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Lions Roar : July 2015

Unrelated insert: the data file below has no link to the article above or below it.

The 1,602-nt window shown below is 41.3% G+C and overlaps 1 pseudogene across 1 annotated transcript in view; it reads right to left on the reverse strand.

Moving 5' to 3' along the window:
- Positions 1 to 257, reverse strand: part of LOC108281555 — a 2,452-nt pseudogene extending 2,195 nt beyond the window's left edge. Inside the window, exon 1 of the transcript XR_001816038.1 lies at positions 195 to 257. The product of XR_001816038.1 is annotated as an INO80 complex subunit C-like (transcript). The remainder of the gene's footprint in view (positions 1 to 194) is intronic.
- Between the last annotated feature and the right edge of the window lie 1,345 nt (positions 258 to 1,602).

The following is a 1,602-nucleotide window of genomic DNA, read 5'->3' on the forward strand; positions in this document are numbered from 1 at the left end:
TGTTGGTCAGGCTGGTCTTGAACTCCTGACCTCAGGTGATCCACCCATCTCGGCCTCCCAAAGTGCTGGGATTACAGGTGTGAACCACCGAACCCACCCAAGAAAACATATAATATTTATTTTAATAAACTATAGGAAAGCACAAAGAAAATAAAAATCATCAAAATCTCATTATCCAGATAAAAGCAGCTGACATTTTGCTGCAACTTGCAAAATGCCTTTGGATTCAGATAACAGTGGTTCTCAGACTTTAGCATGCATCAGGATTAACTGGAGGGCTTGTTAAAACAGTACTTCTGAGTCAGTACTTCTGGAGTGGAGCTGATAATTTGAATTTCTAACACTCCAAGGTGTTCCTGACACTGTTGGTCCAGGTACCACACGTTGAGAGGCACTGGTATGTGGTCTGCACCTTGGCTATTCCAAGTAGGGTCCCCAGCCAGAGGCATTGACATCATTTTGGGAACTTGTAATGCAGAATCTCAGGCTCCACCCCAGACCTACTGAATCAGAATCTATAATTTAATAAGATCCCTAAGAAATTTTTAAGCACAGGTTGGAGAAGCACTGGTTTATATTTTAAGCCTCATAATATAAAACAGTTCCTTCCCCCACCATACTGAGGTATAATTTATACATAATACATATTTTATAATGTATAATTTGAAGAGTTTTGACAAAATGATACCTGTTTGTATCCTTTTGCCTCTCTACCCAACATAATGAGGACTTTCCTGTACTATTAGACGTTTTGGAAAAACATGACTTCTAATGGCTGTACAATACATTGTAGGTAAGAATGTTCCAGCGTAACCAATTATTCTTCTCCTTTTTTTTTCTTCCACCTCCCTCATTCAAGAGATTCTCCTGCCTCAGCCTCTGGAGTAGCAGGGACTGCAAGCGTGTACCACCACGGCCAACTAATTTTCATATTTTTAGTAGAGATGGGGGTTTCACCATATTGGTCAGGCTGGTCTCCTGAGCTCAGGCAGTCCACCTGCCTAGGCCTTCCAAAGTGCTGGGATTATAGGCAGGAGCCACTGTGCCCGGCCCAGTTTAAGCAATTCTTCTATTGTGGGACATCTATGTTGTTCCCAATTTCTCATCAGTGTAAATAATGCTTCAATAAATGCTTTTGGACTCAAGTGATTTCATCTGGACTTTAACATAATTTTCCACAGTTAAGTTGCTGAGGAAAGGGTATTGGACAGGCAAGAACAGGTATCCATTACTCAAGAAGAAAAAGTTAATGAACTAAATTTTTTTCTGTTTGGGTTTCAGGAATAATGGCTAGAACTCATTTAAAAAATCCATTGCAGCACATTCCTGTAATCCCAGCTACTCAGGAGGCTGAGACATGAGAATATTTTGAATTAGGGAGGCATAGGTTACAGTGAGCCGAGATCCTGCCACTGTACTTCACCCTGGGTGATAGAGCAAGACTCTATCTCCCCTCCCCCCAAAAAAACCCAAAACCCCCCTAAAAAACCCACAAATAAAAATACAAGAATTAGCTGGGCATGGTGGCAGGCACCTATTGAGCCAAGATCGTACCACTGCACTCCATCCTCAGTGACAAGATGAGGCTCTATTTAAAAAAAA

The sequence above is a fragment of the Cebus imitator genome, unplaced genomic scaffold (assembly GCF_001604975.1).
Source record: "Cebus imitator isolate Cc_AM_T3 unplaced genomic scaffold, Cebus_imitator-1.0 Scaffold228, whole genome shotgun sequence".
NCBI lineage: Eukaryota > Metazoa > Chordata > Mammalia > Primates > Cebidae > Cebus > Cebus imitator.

When I was young, I got picked on a lot, a Peter Parker-type before he got bitten by the radioactive spider and started kickin’ ass. For a while I took it. I buried all that hurt, that rage, inside, and there it sat building and building. Then one day, in third grade, the Southside me came out unexpectedly, like a Chicago gust. He unleashed himself on Dan Flavin, class clown, who had called his mom something not right earlier in the day. Rule 1: Don’t ever mess with a Southsider’s mom. People die for shit like that. So when Dan Flavin stood in line to go potty, the Southside me rabbit punched Dan Flavin in the back and watched Dan Flavin crumple to the ground. When the teacher asked what happened, Dan Flavin pointed at the Southside me, but I transformed back to the goody-goody everyone knew; the teacher didn’t believe a word Dan Flavin said. But that punch—it felt good, you know? It felt like the Southside me could fuck anything up. So, at nine, he enrolled in Tae Kwon Do and got a black belt. He studied Muay Thai at temple, though he despised the other students, a bunch of Sally Northsiders, a bunch of doctors’ brats. He watched boxing and practiced his jab and right hook against walls; no joke. Made his knuckles callused and hard. The Southside me was getting himself well-versed in the fine arts of terminating, even though he was Buddhist, and as a Buddhist he shouldn’t hurt an ant. He fucked ants up though, by the mound, and it didn’t matter what his mom said—the thing about coming back as an ant in the next life—because the Southside me, he believed only in the moment; he was never seconds ahead of himself. Secret Identity Most of the time, I’m quiet. I smile. I listen. I’m the guy who manages to say nothing and remain memorable, like it or not. It is not an act, I assure you. It is residue from a past I’m still try- ing to piece together. Why is it I seek the back of a room? Why is it in large social gatherings I feel trapped? I was a shy and anxious boy, but some of that sifted away, and what is left are these particles I cling to. Most of the time, this is the person everyone sees. The gentle fat man. I am cordial to strangers, quick to say hello in the hallways of work, and like to leave presents for people just because. It is not an act, I assure you. It is, at times, a hindrance. Moments when the other me is needed, he doesn’t come out. He stays in his cave, and I find myself smiling and apologizing too often. Most of the time, I preoccupy myself with frivolous things, like my image. It’s not an act, I assure you. I dress well—sporting nice long-sleeved shirts and stylish jeans. I wear hip black-rimmed glasses—Versace—and sport different types of hats—the fedora, the Kangol cap. I’m obsessive when it comes to shoes. I own at least thirty pairs and each is coordinated with an outfit. Most of the time, everyone describes me as nice. I like the simplicity of the word, though my wife always says, “Before I met you, everyone considered me the nice one.” At this I laugh and think, They don’t know the whole truth, do they? Talk the Talk A Southsider doesn’t finish the ending of his words, doesn’t enunciate his consonants, and often times mumbles. He ends his sentences with questions, you know? His voice dwells in his throat, and his mouth barely opens when he speaks. A Southsider shortens everything. He doesn’t like Ira; he prefers I or Suke. He has mastered the word “fuck”: “That Sally, fuck”; “What a fuckin’ D-bag”; “Stupid, fuck-o.” On average, every third word is “fuck.” It’s the clearest word in a sentence, a word that has a variety of meanings depending on inflection and body language. “Fuck you” with a laugh means ‘’Are you kid- ding me?” “Fuck you” with a stiff pat on the back means “I love you.” “Fuck you” in the lowest of tones means ‘’I’m gonna kill you.” That’s another word a Southsider doesn’t take lightly— “kill.” We don’t joke about it. Once when my wife and I first dated, she said she’d kill me in jest. I didn’t know how to respond, so I didn’t. But there must have been a look on my face. Of confusion, of fear. I could feel the hair on my neck rise. The last time someone said that to me, the Southsider came out and had to bump a few heads before someone broke the skirmish up. But here was this long-haired woman from the prairie, this poet, and I was falling for her. ‘’I’m kidding,” she said. “My family says it all time.” “Oh.” “It’s part of our language.” “Oh.” “I love you,” she said. And if there’s another word a Southsider fears, even more than “kill,” then it’s this one, “love.” Another four letters, sharp like a blade. Landscape The Southside me is like the Southside neighborhoods with the cracked and weedy sidewalks, the eroding brown brick build- ings, the abandoned factories. The Southside resists any type of change, unless it’s for the worse. Ask my father who was laid off after twenty years. Ask my friends, who are still there, trying hard to make something for themselves. Ask the closed down industries. But amid the deterioration, there exists loyalty. It’s like a tiny flower sprouting in a mound of shit. Who Are You? In my junior year of high school, I had an English teacher who challenged students with wit, sarcasm, and difficult questions. I IRA SUKRUNGRUANG’s first book of poetry is In Thailand It Is Night. He teaches in the MFA program at the University of South Florida. SHAMBHALA SUN JULY 2015 48